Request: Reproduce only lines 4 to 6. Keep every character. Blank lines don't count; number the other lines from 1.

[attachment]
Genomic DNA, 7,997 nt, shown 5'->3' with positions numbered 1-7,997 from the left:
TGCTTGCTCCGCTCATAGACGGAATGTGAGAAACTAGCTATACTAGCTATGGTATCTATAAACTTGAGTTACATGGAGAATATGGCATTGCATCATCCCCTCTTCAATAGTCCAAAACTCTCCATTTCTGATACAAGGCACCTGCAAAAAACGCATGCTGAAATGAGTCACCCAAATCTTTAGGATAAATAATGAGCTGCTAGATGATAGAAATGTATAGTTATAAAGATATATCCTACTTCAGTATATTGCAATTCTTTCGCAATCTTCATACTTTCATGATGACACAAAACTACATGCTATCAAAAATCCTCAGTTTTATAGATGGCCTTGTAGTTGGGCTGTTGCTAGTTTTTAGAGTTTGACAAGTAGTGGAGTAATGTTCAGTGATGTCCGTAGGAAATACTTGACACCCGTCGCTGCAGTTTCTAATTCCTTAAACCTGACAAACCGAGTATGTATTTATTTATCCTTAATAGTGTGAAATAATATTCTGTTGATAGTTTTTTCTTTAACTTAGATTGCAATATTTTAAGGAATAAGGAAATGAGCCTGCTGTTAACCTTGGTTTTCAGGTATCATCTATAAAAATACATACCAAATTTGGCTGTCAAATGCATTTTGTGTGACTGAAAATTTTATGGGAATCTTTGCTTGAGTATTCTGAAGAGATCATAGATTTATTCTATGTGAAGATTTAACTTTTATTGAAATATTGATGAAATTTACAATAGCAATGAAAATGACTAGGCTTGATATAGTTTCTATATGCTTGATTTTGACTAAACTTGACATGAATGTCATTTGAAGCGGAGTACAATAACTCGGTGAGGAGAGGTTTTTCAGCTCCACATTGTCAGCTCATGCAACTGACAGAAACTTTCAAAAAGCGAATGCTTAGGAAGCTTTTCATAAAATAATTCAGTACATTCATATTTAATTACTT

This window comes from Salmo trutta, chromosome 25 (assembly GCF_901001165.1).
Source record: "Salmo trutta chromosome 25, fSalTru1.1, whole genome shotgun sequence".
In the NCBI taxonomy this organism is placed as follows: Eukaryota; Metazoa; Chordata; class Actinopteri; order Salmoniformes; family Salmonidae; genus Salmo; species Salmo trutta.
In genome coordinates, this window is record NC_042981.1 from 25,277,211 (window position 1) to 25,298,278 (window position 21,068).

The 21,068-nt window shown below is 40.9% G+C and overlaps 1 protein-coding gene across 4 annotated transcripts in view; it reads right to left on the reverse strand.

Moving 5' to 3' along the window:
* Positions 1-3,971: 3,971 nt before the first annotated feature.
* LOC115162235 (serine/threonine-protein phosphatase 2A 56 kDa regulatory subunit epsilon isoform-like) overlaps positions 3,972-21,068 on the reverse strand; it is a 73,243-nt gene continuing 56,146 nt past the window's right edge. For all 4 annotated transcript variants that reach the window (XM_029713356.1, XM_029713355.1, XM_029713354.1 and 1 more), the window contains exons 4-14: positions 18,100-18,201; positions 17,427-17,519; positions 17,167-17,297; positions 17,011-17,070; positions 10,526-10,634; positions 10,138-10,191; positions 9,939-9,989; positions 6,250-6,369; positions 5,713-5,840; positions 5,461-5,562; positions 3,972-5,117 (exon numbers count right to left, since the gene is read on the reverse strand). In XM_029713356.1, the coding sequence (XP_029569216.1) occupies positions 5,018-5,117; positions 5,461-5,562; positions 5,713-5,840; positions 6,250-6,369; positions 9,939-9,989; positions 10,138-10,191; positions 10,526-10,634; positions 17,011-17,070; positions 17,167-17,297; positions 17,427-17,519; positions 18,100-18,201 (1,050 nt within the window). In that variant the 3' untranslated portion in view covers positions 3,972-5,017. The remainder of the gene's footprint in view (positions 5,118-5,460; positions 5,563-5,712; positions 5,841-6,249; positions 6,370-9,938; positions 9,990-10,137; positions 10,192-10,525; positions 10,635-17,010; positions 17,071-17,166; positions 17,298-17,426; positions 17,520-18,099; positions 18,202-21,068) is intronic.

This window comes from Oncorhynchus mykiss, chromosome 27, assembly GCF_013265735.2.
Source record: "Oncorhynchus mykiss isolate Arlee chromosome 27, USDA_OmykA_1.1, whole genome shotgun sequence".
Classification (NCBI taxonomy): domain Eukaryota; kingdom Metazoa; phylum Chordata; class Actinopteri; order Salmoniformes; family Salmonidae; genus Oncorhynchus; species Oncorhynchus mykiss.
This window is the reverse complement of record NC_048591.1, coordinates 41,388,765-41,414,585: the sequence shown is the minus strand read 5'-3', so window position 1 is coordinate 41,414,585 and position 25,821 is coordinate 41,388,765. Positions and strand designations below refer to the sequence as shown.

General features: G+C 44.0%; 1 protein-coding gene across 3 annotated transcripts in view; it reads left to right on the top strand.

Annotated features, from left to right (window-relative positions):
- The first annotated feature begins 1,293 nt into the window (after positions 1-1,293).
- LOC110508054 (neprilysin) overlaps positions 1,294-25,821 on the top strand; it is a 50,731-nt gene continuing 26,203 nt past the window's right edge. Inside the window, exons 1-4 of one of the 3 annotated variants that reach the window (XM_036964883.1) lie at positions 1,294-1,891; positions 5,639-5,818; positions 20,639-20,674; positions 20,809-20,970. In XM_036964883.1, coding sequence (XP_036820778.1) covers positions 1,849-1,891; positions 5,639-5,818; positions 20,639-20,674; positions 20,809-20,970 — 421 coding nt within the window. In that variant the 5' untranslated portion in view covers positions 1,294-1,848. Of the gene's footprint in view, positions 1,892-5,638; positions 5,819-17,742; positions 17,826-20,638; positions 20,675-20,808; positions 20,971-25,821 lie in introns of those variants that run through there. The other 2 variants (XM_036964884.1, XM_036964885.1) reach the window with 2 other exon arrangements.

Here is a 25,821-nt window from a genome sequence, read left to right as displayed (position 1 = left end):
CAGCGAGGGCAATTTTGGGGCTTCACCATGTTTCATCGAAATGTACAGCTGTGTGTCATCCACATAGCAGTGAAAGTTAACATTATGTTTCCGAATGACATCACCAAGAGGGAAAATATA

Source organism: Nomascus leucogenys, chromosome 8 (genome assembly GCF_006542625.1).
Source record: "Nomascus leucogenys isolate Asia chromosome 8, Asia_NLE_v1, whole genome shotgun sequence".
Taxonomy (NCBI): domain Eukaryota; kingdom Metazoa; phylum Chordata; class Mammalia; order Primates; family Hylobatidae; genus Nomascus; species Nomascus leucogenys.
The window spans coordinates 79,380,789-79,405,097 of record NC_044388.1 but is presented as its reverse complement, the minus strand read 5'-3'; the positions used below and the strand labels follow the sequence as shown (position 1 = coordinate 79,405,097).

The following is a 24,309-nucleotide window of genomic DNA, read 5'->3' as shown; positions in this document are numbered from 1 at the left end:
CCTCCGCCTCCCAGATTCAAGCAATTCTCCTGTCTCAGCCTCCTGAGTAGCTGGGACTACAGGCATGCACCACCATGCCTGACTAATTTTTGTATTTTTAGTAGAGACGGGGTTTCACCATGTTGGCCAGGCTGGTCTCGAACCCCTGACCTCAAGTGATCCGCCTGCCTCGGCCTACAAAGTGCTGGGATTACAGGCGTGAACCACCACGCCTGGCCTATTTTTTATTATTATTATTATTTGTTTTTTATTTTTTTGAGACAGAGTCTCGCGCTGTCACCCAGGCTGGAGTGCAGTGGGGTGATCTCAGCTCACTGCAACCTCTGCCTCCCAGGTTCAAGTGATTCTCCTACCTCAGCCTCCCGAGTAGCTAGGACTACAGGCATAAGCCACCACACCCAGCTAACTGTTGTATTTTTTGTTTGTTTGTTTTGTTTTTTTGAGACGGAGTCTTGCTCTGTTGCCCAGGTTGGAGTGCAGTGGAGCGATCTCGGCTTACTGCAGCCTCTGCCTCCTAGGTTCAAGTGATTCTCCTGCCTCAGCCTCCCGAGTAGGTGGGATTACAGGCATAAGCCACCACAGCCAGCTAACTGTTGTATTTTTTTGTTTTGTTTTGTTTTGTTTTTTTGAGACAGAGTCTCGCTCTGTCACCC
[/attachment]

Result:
Source record: "Salmo trutta chromosome 25, fSalTru1.1, whole genome shotgun sequence".
In the NCBI taxonomy this organism is placed as follows: Eukaryota; Metazoa; Chordata; class Actinopteri; order Salmoniformes; family Salmonidae; genus Salmo; species Salmo trutta.
In genome coordinates, this window is record NC_042981.1 from 25,277,211 (window position 1) to 25,298,278 (window position 21,068).